When one has a substantial amount of weight to lose, it isn’t always easy to maintain progress. Nat finds stress and fatigue are ganging up to block his path to fitness. How does he plan to get back on track?
I have often lamented the weight gain that came with middle age and a change from cardiovascular training to strength training due to chronic knee and foot injuries. There is also a lack of time, stressful work conditions and a general love of good food but, at the end of the day, any reasons for getting fat are immaterial because I am still living with a heavier body than I'd like, no matter how it happened.
In case no one has heard, I now weigh over 15kgs (33lbs) more than I did 15 years ago. And that trip was by way of an extra six kilos that I've since lost. As with most weight gain, this all happened in short bursts of stress followed by long years of agonising yoyo weight gain and loss. So it was more like six kilos one year and then the other 15kgs over the course of a few years after that. As I said, I've managed to drop six kilos and now have another 15 to go before I feel happy and fit. The journey has not been an easy one but I'm not giving up, no matter how much my weight fluctuates.
I just don't want to have all the health problems of a fat old man. I'd also like to look good.
Yoyo weight loss often afflicts those of us who are trying to get our weight under control. The most famous case of this is Oprah Winfrey who has been open about her struggles with fitness over the years. Another is Erik Chopin, one of the champions of The Biggest Loser television programme . Having lost over 45 kilos (over 100lbs), Chopin later gained it all back. Having done all the work, he suffered a relapse and fell into obesity again.
What's become clear from those examples as well as my own is that the emotional component to fitness cannot be underestimated. For some, like Chopin, depression will lead to an inability to make the effort needed to maintain fitness. In Oprah's case, it is her drive to succeed that has taken precedence over dietary discipline. Recently, she blamed not making time for herself for gaining her weight back.
As someone who has a day job working for my family and a new internet publishing company, I can easily relate to Oprah. I find myself so busy that there don't seem to be enough hours in a day. The problem I'm encountering is no different from many others. Having successfully lost some weight, I suddenly have a fair degree of stress in my life. Without really noticing that this stress was accumulating, I found I wasn't sleeping as well and that it was getting harder and harder to exercise properly and stick to a diet. I was waking up exhausted and, by the time I got to the gym, I wasn't up for anything effective. Whatever exercise I got made me hungry and I would eat anything. Before I knew it, I was having a lapse.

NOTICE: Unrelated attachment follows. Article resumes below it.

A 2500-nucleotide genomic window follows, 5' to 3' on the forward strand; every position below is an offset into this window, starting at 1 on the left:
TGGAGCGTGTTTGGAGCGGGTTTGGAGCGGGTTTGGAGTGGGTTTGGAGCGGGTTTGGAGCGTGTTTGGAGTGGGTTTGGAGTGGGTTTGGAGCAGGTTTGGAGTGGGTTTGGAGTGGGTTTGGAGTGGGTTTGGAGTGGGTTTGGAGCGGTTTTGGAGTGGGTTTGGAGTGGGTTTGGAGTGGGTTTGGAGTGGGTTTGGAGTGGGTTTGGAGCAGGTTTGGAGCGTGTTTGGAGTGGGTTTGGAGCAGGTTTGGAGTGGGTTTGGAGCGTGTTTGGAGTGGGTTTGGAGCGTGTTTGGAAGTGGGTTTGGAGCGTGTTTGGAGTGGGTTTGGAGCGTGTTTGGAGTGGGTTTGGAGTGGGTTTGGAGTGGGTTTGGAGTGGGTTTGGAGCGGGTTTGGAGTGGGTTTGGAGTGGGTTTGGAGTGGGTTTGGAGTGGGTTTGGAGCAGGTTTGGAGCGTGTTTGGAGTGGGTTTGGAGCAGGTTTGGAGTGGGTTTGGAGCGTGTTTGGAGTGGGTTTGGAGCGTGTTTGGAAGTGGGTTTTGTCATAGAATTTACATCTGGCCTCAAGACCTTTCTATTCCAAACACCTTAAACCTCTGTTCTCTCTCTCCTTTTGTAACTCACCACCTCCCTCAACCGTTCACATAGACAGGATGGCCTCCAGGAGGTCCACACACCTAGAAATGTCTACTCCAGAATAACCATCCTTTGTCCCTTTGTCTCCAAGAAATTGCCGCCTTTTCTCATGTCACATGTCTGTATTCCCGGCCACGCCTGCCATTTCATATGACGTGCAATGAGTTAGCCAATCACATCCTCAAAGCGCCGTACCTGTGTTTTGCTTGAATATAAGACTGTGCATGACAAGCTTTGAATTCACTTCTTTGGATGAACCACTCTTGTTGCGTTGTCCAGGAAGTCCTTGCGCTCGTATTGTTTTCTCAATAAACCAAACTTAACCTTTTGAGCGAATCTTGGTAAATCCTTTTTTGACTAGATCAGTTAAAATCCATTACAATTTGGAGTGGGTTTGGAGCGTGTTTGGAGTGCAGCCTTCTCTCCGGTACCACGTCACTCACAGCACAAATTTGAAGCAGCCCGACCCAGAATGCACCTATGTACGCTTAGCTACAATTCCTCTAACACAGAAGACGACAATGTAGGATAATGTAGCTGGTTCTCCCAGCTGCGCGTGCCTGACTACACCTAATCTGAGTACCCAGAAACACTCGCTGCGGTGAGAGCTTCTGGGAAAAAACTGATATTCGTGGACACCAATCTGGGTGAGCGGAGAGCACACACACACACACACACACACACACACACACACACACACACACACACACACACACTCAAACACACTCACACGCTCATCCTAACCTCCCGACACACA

When I was a personal trainer, I used to work with clients to make sure that a lapse didn't turn into a relapse. By lapse and relapse I mean that a week off the wagon is merely a lapse in one's diet and fitness efforts. After a lapse, one can get back on track by sticking to plans and principles. A relapse, however, is totally giving up and ditching one's programme for a month or even permanently. Of course a lapse often turns into a relapse but it needn't.
The enemy in this situation is no one but myself. From bitter experience, I know it is all too easy to get discouraged and then to throw all caution and good intentions to the wind. A lapse can degenerate into a relapse more because one gets discouraged and depressed about one's lack of success than because one's body is just deciding to get fat all on its own.
As I've said, learning to get sufficient rest has been the hardest part about losing weight and trying to keep it off.For me, stress and fatigue are the greatest enemies of being fit and in good health. I would add that recognising one's stress and prioritising down time to effectively counter it is difficult but not impossible.
So I'm taking a holiday soon.
Finding the right diet is also important. I have discussed this before and the results are quite good so far There is also having a good personal trainer or training programme that can be followed.
Luckily enough, I have not gained back too much weight on the downswing of this yoyo journey I am taking with fitness. The important thing right now is to understand that a lapse is just a lapse and that there are directions that can be followed to get back to success.
Now where should I go on holiday?
30/06/2011 - 22:08